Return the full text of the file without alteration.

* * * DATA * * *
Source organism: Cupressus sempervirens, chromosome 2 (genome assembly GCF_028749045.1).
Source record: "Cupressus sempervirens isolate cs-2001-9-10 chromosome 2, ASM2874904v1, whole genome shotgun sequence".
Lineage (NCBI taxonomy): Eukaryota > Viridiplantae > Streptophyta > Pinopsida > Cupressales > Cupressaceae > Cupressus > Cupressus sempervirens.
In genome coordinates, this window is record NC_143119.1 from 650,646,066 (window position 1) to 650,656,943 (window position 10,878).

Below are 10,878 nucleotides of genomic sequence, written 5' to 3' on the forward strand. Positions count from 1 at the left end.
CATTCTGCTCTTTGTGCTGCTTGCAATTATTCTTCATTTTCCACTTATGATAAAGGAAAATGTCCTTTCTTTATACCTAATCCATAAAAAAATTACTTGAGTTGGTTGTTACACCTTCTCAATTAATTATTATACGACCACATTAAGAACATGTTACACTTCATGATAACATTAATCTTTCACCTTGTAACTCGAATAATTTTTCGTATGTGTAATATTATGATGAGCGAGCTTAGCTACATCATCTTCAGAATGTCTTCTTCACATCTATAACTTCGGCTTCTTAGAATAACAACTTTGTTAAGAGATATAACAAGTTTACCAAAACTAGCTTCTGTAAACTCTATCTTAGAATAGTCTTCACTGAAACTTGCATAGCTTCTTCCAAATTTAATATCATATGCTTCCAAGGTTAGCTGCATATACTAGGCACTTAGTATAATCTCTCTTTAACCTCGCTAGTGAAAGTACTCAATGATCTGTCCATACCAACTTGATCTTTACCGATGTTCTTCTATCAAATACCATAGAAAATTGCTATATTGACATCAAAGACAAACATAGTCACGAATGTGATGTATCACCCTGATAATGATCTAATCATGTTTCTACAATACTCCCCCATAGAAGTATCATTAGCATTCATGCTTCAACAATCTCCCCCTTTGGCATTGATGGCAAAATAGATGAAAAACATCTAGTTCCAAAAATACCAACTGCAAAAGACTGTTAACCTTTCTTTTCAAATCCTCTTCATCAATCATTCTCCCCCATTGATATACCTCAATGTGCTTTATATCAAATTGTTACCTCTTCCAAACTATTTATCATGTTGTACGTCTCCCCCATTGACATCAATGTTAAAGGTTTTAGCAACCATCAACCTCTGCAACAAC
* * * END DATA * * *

Source organism: Cupressus sempervirens, chromosome 2 (genome assembly GCF_028749045.1).
Source record: "Cupressus sempervirens isolate cs-2001-9-10 chromosome 2, ASM2874904v1, whole genome shotgun sequence".
Lineage (NCBI taxonomy): Eukaryota > Viridiplantae > Streptophyta > Pinopsida > Cupressales > Cupressaceae > Cupressus > Cupressus sempervirens.
In genome coordinates, this window is record NC_143119.1 from 650,646,066 (window position 1) to 650,656,943 (window position 10,878).

Below are 10,878 nucleotides of genomic sequence, written 5' to 3' on the forward strand. Positions count from 1 at the left end.
CATTCTGCTCTTTGTGCTGCTTGCAATTATTCTTCATTTTCCACTTATGATAAAGGAAAATGTCCTTTCTTTATACCTAATCCATAAAAAAATTACTTGAGTTGGTTGTTACACCTTCTCAATTAATTATTATACGACCACATTAAGAACATGTTACACTTCATGATAACATTAATCTTTCACCTTGTAACTCGAATAATTTTTCGTATGTGTAATATTATGATGAGCGAGCTTAGCTACATCATCTTCAGAATGTCTTCTTCACATCTATAACTTCGGCTTCTTAGAATAACAACTTTGTTAAGAGATATAACAAGTTTACCAAAACTAGCTTCTGTAAACTCTATCTTAGAATAGTCTTCACTGAAACTTGCATAGCTTCTTCCAAATTTAATATCATATGCTTCCAAGGTTAGCTGCATATACTAGGCACTTAGTATAATCTCTCTTTAACCTCGCTAGTGAAAGTACTCAATGATCTGTCCATACCAACTTGATCTTTACCGATGTTCTTCTATCAAATACCATAGAAAATTGCTATATTGACATCAAAGACAAACATAGTCACGAATGTGATGTATCACCCTGATAATGATCTAATCATGTTTCTACAATACTCCCCCATAGAAGTATCATTAGCATTCATGCTTCAACAATCTCCCCCTTTGGCATTGATGGCAAAATAGATGAAAAACATCTAGTTCCAAAAATACCAACTGCAAAAGACTGTTAACCTTTCTTTTCAAATCCTCTTCATCAATCATTCTCCCCCATTGATATACCTCAATGTGCTTTATATCAAATTGTTACCTCTTCCAAACTATTTATCATGTTGTACGTCTCCCCCATTGACATCAATGTTAAAGGTTTTAGCAACCATCAACCTCTGCAACAAC